Immune cells may be responsible for type 1 diabetes, study finds

New research into the role that the immune system plays in type 1 diabetes may lead to improved treatments for the condition in the near future.

Researchers from the University of British Columbia found that an overabundance of a certain type of T cell may be the cause of many children's type 1 diabetes. Suppressing this cell may help individuals overcome their condition.

Rusung Tan and his team of investigators report in their study, which published in The Journal of Immunology, that Th17 - a type of cell in the immune system that responds to attacks from foreign bodies, like viruses - may also destroy insulin-producing cells in the pancreas. Elevated levels of Th17 have previously been observed in other autoimmune disorders, such as Crohn's disease.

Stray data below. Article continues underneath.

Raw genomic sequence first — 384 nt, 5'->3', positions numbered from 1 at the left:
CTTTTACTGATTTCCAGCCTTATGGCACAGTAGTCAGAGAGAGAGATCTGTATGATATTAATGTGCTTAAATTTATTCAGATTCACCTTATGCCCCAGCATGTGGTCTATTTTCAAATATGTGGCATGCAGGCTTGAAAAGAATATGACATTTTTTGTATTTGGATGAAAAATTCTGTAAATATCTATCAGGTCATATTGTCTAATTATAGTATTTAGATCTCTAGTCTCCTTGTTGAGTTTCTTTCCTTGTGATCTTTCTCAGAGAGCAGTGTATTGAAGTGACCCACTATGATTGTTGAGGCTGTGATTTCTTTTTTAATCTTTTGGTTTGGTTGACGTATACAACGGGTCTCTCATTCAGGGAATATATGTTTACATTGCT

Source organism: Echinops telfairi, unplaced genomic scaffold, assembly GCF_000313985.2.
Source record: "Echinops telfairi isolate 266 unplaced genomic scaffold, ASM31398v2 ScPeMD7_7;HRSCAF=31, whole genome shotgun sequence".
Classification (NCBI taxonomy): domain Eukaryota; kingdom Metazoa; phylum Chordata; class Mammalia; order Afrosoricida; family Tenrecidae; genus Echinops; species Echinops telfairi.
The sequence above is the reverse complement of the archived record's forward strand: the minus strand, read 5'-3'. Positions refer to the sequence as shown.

"In healthy individuals, Th17 cells provide a strong defense against bacteria and viruses by guiding the immune system to strongly attack infected targets within our bodies," Tan said. "The elevated levels of Th17 cells in type 1 diabetes patients suggest that these cells may also play a key role in the early development of this disease in young patients."



He added that the findings could lead scientists to develop better treatments for conditions that suppress the autoimmune response.
 
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